Encountering the Collection at the Jerwood Centre


Monday, March 13 2017: Seeing Wordsworth’s own manuscripts, his letters, his library, Dorothy’s journals, and their family members’ and friends’ letters was an absolutely invaluable, one-of-a-kind privilege. We learned safely to remove rare books from shelves, how to handle them, and a bit about preserving them. We could see the unevenness from pages of books having been sliced and ripped out. We compared book sizes and bindings (or lack there of). We could see that contained in a given book were a whole bunch of different ideas and starts to things to the point that Noah and I could not for the life of us find what we were looking for within one of his books. We saw one of William’s poems written in the lines between one of Coleridge’s, and we got to see the blotting out of the wedding passage in Dorothy’s journal. These aren’t the sorts of things you can merely Google! I think we were all pretty moved by the letter from Richard to William and Dorothy concerning John’s death and by William’s response. We could see Dorothy’s “Amen”s scribbled about to test her pens. We certainly got a sense of the magical value of the manuscripts that Jeff told us about. There is something so remarkable about reading Wordsworth in Grasmere—how incredibly special that we were able not only to read Wordsworth but original manuscripts of Wordsworth here.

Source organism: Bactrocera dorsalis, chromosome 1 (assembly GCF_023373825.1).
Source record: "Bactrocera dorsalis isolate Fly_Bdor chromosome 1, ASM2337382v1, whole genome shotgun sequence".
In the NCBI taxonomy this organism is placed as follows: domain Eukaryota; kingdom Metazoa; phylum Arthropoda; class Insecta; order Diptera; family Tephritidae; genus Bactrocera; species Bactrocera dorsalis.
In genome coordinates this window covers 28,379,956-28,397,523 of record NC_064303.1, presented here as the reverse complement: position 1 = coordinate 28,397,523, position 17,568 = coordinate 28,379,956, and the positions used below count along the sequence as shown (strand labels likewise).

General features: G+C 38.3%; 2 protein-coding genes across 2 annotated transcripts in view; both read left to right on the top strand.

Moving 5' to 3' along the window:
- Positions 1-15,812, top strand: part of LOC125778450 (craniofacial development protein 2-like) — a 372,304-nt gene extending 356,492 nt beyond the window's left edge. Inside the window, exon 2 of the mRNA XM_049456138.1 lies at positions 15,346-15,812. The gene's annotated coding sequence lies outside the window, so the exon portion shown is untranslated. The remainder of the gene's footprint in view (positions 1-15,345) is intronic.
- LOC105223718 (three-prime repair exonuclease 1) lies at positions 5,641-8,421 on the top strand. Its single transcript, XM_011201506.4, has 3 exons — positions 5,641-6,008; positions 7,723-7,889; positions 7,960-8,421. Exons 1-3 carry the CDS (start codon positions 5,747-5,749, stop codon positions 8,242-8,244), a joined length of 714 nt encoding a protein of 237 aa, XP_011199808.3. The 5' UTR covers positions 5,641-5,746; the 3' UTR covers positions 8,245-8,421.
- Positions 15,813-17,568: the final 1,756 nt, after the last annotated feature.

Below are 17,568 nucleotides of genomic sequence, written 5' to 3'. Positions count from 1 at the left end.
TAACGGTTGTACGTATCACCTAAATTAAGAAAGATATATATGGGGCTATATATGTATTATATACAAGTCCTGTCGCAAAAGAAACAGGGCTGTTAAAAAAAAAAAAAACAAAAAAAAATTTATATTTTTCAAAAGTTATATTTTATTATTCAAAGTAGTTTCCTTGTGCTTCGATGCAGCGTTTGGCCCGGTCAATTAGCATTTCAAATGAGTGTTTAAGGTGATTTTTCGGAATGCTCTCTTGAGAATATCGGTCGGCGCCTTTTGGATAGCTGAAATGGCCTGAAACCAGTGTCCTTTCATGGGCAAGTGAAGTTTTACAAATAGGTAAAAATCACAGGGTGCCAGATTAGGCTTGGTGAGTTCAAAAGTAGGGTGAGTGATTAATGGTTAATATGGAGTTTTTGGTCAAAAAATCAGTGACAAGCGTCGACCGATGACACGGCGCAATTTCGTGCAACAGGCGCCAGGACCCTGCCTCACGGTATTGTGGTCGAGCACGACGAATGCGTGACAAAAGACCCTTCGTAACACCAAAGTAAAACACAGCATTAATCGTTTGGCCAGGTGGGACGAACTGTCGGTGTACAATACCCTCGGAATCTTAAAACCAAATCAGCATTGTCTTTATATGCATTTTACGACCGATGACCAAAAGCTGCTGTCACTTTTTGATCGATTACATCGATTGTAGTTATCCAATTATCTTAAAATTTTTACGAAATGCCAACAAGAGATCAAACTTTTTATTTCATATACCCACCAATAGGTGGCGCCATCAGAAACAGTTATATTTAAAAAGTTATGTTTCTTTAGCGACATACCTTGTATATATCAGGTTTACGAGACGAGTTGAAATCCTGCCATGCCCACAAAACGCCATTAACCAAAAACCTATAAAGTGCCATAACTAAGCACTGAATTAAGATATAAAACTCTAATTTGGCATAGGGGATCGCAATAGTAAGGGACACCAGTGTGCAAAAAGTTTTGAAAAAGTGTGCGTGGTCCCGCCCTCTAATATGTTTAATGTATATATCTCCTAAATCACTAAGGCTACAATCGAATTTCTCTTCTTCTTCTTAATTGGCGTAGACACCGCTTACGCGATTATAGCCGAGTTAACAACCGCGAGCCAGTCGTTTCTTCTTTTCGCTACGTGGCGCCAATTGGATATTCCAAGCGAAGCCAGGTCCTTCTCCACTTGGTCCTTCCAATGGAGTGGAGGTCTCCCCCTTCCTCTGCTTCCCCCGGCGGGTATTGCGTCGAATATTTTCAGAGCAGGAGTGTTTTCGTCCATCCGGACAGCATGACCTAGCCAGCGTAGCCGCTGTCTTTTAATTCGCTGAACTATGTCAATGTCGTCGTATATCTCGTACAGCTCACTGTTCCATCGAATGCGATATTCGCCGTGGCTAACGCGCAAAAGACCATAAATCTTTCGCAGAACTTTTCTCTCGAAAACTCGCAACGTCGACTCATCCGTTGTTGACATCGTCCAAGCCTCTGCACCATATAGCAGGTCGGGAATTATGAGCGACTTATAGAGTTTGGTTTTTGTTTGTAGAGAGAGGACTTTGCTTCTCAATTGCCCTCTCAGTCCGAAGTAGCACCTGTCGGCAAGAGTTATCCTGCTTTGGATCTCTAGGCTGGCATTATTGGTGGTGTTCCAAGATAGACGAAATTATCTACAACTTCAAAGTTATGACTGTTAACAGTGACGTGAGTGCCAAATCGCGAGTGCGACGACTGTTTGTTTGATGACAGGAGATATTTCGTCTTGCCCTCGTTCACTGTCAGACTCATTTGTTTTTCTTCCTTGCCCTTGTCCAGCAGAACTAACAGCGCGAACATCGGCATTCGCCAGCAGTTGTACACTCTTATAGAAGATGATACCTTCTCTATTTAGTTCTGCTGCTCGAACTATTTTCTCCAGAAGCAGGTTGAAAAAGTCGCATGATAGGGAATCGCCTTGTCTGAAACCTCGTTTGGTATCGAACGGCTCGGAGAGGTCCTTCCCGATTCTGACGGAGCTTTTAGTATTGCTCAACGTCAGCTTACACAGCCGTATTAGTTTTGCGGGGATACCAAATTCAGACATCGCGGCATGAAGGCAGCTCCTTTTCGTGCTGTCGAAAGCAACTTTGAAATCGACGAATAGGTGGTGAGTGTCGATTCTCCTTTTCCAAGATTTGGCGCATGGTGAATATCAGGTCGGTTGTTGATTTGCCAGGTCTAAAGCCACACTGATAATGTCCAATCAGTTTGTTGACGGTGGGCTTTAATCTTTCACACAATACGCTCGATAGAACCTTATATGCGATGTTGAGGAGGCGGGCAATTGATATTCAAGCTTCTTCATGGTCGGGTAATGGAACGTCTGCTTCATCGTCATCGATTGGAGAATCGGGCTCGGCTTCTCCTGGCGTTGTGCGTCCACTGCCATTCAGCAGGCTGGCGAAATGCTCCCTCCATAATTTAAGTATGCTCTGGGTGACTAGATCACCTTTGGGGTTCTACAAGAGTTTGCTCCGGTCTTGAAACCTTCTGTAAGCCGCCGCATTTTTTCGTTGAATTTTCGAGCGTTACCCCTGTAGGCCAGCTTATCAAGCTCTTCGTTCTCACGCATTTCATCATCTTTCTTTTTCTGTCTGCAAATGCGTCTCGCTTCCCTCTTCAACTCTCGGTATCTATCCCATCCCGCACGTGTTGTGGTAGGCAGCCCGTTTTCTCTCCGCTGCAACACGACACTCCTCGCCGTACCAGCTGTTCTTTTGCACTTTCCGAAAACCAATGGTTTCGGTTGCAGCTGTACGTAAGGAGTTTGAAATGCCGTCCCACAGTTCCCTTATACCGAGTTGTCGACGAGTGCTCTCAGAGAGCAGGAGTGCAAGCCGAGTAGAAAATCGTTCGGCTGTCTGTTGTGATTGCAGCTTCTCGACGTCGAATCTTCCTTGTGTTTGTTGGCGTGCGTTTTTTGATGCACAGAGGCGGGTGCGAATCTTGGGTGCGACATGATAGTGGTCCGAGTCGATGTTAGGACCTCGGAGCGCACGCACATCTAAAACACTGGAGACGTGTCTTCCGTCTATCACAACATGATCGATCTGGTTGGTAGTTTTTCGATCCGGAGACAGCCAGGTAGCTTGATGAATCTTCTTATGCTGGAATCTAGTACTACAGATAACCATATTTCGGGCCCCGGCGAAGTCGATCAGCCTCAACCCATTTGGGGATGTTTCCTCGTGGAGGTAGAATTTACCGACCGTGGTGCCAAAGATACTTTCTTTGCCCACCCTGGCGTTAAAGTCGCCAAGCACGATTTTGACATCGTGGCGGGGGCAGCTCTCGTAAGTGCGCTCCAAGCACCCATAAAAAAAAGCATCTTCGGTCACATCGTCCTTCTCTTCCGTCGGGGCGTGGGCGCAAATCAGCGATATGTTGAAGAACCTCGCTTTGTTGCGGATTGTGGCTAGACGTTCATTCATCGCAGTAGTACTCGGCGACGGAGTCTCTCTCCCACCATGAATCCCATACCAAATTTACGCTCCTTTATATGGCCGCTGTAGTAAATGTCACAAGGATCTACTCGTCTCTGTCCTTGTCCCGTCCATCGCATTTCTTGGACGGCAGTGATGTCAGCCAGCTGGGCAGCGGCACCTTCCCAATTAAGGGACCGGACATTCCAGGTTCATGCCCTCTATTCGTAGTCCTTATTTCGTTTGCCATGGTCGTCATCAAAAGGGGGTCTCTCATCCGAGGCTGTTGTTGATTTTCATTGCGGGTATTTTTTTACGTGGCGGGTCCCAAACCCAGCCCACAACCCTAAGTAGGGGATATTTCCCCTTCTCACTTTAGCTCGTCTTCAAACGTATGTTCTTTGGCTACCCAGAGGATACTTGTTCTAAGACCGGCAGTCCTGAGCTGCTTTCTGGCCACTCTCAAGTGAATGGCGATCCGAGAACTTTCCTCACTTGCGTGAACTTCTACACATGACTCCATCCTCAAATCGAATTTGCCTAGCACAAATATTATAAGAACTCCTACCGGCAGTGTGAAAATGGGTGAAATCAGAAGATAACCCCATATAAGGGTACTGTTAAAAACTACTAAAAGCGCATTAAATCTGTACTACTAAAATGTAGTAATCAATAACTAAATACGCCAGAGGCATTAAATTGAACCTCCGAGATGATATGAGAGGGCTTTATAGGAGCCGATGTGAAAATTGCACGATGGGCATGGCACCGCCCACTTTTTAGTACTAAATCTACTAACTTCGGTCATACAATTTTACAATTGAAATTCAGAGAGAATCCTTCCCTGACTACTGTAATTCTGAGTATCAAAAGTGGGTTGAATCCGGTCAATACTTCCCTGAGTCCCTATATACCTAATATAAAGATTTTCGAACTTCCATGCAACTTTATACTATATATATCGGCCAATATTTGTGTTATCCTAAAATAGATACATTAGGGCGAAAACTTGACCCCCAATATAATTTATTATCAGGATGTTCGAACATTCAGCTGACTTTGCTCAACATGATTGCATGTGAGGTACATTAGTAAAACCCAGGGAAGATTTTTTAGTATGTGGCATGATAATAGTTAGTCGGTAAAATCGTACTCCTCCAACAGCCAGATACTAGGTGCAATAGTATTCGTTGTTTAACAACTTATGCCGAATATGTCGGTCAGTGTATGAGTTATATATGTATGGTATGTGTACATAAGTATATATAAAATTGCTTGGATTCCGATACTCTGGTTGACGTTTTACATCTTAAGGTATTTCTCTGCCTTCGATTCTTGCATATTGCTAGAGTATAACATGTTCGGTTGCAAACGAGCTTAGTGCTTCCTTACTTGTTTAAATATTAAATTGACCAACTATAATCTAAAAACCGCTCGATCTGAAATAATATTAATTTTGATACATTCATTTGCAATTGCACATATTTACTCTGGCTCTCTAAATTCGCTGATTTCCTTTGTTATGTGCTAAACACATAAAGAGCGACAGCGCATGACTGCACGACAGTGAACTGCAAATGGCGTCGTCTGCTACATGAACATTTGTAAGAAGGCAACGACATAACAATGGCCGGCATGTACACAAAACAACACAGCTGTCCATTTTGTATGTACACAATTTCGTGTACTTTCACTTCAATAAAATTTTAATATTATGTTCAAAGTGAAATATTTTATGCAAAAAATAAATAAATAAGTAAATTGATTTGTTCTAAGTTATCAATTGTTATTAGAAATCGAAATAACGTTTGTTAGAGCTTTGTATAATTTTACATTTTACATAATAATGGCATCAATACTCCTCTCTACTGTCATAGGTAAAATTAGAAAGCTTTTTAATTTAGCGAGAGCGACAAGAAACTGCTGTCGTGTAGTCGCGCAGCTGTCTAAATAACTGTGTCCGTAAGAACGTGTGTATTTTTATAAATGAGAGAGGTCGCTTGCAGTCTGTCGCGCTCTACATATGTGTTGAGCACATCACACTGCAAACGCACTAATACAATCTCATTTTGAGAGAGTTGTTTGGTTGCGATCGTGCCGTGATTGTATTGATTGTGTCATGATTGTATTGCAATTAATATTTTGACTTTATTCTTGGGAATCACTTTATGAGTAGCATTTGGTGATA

-By Krista




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